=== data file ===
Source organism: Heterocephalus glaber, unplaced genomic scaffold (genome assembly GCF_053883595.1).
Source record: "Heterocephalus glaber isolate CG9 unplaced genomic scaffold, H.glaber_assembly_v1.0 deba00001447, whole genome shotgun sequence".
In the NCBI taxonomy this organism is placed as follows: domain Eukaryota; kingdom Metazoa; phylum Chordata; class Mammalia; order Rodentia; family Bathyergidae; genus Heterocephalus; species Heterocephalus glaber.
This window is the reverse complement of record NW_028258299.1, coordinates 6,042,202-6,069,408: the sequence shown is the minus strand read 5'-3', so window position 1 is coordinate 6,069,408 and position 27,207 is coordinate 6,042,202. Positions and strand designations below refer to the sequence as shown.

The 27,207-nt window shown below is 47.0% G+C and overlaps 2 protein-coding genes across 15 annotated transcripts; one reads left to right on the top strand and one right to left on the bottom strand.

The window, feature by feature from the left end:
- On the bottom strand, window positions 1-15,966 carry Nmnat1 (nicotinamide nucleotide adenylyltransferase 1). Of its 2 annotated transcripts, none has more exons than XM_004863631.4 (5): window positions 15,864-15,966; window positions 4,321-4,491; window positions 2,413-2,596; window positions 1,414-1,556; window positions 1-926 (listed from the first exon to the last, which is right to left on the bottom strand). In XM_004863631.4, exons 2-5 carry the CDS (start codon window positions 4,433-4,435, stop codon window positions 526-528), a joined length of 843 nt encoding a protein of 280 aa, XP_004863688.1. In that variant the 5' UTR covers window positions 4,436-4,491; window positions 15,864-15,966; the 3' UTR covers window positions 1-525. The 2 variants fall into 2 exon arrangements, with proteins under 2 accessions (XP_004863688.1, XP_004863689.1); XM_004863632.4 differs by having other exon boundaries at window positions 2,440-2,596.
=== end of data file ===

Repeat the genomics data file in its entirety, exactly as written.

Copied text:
Source organism: Heterocephalus glaber, unplaced genomic scaffold (genome assembly GCF_053883595.1).
Source record: "Heterocephalus glaber isolate CG9 unplaced genomic scaffold, H.glaber_assembly_v1.0 deba00001447, whole genome shotgun sequence".
In the NCBI taxonomy this organism is placed as follows: domain Eukaryota; kingdom Metazoa; phylum Chordata; class Mammalia; order Rodentia; family Bathyergidae; genus Heterocephalus; species Heterocephalus glaber.
This window is the reverse complement of record NW_028258299.1, coordinates 6,042,202-6,069,408: the sequence shown is the minus strand read 5'-3', so window position 1 is coordinate 6,069,408 and position 27,207 is coordinate 6,042,202. Positions and strand designations below refer to the sequence as shown.

The 27,207-nt window shown below is 47.0% G+C and overlaps 2 protein-coding genes across 15 annotated transcripts; one reads left to right on the top strand and one right to left on the bottom strand.

The window, feature by feature from the left end:
- On the bottom strand, window positions 1-15,966 carry Nmnat1 (nicotinamide nucleotide adenylyltransferase 1). Of its 2 annotated transcripts, none has more exons than XM_004863631.4 (5): window positions 15,864-15,966; window positions 4,321-4,491; window positions 2,413-2,596; window positions 1,414-1,556; window positions 1-926 (listed from the first exon to the last, which is right to left on the bottom strand). In XM_004863631.4, exons 2-5 carry the CDS (start codon window positions 4,433-4,435, stop codon window positions 526-528), a joined length of 843 nt encoding a protein of 280 aa, XP_004863688.1. In that variant the 5' UTR covers window positions 4,436-4,491; window positions 15,864-15,966; the 3' UTR covers window positions 1-525. The 2 variants fall into 2 exon arrangements, with proteins under 2 accessions (XP_004863688.1, XP_004863689.1); XM_004863632.4 differs by having other exon boundaries at window positions 2,440-2,596.